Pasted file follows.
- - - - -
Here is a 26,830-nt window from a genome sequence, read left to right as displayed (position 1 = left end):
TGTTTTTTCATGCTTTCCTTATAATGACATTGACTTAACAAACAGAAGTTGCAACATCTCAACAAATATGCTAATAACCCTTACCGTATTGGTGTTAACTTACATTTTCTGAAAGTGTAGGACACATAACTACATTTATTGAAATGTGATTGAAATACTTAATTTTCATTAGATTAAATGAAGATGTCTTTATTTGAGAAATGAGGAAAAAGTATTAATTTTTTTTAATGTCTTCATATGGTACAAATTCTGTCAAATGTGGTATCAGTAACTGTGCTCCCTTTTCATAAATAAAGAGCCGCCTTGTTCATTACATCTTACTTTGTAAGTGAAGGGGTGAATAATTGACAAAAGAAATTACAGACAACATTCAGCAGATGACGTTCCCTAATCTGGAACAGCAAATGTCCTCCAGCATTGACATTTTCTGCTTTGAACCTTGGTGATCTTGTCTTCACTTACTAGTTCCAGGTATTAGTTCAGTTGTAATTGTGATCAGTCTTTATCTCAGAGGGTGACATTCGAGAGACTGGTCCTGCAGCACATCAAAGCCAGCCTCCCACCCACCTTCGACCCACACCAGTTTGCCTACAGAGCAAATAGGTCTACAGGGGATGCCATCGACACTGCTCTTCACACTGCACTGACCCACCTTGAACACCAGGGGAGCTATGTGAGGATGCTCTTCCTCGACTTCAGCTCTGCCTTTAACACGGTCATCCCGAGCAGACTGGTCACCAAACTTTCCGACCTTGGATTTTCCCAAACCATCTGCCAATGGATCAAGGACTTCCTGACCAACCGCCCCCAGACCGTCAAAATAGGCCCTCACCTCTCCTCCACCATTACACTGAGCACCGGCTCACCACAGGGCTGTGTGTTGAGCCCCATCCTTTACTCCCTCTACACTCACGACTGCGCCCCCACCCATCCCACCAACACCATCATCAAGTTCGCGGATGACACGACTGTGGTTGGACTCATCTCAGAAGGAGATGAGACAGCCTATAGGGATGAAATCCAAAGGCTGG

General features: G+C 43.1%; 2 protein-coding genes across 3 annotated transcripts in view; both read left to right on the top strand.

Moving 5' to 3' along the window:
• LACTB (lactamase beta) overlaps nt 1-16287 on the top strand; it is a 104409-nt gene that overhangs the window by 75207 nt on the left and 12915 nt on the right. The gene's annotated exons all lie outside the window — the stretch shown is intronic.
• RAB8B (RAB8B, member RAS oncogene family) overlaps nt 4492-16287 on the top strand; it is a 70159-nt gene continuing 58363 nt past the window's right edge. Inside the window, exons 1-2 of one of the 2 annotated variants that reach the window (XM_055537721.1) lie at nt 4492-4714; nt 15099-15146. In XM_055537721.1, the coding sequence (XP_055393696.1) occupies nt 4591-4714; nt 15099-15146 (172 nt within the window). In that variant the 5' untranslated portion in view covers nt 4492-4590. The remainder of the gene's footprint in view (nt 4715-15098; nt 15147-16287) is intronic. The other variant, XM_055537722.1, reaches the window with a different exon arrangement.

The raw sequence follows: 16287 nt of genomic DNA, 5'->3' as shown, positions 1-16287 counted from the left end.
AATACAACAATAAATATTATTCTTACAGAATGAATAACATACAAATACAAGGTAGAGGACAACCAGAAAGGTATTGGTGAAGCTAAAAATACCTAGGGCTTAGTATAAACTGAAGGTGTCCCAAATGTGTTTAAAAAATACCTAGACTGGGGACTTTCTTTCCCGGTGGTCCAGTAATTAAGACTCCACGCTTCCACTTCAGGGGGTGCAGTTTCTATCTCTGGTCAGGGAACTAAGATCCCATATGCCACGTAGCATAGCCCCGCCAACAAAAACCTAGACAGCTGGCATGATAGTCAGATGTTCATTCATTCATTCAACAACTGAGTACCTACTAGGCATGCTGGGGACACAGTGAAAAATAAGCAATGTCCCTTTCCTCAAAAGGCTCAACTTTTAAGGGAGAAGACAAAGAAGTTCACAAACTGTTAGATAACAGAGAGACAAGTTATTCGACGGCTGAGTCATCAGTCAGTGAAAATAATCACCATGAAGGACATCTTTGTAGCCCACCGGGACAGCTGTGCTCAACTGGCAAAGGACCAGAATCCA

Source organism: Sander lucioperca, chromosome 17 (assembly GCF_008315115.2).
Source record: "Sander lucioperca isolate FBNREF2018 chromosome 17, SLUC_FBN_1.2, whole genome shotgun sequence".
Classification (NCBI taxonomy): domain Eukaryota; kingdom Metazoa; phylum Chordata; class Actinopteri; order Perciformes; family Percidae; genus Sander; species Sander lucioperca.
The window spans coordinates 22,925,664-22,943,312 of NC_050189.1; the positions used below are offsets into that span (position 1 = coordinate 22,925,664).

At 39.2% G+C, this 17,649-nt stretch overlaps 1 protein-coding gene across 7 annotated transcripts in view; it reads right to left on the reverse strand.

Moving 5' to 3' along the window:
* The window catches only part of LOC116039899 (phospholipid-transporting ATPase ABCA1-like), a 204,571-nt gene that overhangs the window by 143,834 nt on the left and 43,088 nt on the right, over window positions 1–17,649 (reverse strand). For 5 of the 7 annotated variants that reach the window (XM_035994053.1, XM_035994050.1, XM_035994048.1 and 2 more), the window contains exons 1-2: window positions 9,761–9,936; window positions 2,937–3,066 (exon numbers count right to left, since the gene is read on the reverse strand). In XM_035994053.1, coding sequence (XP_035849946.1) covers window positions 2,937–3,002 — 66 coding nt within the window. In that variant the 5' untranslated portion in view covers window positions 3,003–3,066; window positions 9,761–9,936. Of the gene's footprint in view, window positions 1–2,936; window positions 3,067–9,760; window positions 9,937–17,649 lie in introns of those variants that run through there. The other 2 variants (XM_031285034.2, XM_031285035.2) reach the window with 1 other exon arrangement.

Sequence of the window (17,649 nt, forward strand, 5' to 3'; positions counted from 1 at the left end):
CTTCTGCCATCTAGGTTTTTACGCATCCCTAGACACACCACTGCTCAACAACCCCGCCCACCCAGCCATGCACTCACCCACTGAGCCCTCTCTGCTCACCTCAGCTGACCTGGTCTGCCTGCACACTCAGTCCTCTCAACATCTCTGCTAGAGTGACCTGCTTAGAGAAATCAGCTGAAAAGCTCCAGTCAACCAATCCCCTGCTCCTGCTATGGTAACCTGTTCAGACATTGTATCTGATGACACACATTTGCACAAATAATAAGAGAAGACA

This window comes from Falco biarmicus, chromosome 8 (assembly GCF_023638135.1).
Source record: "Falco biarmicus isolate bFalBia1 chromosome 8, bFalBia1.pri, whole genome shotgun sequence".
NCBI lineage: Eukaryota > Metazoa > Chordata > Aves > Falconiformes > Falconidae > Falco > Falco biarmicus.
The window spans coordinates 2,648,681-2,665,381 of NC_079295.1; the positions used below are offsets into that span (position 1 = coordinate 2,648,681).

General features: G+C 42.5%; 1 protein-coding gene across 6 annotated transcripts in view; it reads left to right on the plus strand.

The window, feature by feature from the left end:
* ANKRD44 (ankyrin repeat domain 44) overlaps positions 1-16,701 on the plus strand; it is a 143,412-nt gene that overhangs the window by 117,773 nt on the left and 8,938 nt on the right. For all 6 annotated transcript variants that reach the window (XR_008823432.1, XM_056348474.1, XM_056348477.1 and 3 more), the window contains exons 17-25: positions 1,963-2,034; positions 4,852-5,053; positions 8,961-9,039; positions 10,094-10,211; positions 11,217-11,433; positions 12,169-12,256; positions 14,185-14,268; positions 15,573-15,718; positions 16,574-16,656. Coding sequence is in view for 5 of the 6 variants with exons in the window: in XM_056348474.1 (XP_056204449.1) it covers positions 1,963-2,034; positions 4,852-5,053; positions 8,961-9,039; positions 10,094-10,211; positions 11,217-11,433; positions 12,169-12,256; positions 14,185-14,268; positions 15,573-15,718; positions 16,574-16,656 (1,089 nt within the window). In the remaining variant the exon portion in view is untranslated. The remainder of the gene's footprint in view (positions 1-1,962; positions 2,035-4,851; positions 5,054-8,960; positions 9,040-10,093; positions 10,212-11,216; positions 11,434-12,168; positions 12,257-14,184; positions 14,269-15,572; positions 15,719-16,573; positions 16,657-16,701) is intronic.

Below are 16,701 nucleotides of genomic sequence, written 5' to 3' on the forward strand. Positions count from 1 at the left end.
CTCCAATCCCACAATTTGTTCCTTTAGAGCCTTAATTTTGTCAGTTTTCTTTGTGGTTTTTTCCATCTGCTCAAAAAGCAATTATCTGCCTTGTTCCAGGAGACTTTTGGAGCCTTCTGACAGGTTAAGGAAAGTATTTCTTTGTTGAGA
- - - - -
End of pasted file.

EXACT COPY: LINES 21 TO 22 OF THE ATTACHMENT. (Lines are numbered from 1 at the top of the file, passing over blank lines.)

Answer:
The window spans coordinates 2,648,681-2,665,381 of NC_079295.1; the positions used below are offsets into that span (position 1 = coordinate 2,648,681).

General features: G+C 42.5%; 1 protein-coding gene across 6 annotated transcripts in view; it reads left to right on the plus strand.